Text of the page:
‘Post-traumatic stress disorder (PTSD) affects roughly one in ten people but, like many mental health issues, is widely misunderstood and surrounded by misconceptions.’
The article does a great job of suggesting that the conversation around PTSD needs to be widened to include the full spectrum of potential sufferers. Combat veteran organisations have done a great job of raising the profile of the suffering PTSD brings to those who have been traumatised by war. The fact that PTSD can be caused by so many other life events is often less understood and, as such, it can often go undiagnosed in sufferers. The article goes into depth on the subject, examining why PTSD is often mistaken for other Mental Health conditions, how it can lie dormant for long periods of time and the unexpected ways in which it can subsequently be triggered in the future.
Healing From Trauma
Dr Claudia Herbert, trauma specialist and founder of The Oxford Development Centre, lends her opinion at various points in the article. On the subject of recovery from PTSD she explains that each situation is very unique and needs to be handled with compassion and care:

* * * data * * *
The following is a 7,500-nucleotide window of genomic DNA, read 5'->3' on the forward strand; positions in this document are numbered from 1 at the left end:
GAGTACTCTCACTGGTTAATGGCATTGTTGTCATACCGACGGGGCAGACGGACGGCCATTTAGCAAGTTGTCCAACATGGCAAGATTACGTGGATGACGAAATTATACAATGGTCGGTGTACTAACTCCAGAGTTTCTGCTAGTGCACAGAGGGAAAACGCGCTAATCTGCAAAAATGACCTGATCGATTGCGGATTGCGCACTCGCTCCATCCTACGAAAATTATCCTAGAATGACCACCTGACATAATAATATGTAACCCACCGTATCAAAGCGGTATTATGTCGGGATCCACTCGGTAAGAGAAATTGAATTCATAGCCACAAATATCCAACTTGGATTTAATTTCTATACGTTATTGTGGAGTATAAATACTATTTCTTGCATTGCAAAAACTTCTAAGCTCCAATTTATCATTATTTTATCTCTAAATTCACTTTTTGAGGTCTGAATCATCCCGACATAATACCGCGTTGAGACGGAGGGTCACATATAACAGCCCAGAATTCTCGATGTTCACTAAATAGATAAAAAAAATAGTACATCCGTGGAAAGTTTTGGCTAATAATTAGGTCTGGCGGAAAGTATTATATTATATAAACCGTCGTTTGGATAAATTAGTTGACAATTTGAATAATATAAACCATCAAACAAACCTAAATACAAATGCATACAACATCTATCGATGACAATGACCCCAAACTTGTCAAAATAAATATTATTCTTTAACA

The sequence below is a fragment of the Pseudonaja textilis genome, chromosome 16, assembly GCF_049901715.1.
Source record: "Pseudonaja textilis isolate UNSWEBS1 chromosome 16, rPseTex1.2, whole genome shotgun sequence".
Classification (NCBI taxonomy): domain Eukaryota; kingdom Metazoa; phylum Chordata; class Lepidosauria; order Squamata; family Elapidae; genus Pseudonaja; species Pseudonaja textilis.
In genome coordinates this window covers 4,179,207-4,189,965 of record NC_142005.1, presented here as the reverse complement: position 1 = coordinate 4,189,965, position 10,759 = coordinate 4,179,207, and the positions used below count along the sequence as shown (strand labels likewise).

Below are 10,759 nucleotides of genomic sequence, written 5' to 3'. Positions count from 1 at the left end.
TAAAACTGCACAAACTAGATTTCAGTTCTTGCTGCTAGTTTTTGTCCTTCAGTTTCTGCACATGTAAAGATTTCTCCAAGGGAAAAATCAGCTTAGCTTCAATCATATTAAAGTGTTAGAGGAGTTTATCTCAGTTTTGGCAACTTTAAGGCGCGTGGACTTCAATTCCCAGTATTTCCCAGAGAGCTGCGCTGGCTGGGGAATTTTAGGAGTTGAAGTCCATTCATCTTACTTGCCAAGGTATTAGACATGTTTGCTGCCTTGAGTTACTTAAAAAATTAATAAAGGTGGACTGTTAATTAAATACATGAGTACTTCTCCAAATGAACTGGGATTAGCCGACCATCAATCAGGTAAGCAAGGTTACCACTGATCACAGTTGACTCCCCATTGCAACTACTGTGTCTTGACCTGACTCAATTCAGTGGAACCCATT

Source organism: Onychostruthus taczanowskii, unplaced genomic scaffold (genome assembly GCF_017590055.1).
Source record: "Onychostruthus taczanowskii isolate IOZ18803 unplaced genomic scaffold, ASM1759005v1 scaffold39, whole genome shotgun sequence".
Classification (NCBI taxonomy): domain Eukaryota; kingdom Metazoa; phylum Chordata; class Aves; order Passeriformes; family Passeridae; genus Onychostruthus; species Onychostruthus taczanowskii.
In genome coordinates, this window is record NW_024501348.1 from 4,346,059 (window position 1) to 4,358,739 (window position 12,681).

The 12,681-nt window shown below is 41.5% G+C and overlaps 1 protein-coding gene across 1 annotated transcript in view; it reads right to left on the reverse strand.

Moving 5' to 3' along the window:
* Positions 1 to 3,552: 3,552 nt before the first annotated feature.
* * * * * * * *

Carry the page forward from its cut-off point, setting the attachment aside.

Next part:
“It’s very important that every treatment is tailored to each client’s individual needs; you can’t rush through repairing very painful things”
With patience and commitment to the healing process, Post Traumatic Stress Disorder can be managed and overcome so that it no longer has the power to debilitate those who have experienced traumatic events in their lives. At The Oxford Development Centre and The Cotswold Centre For Trauma Healing, we aim to help our clients develop strategies to build and strengthen their sense of safety and their inner resources, enabling them to process, integrate and heal from traumatic life experiences. Working using a positive growth model, many of our clients find that, once they process their painful experiences, they discover a new inner strength feeling more alive and engaged with the positive aspects of their lives.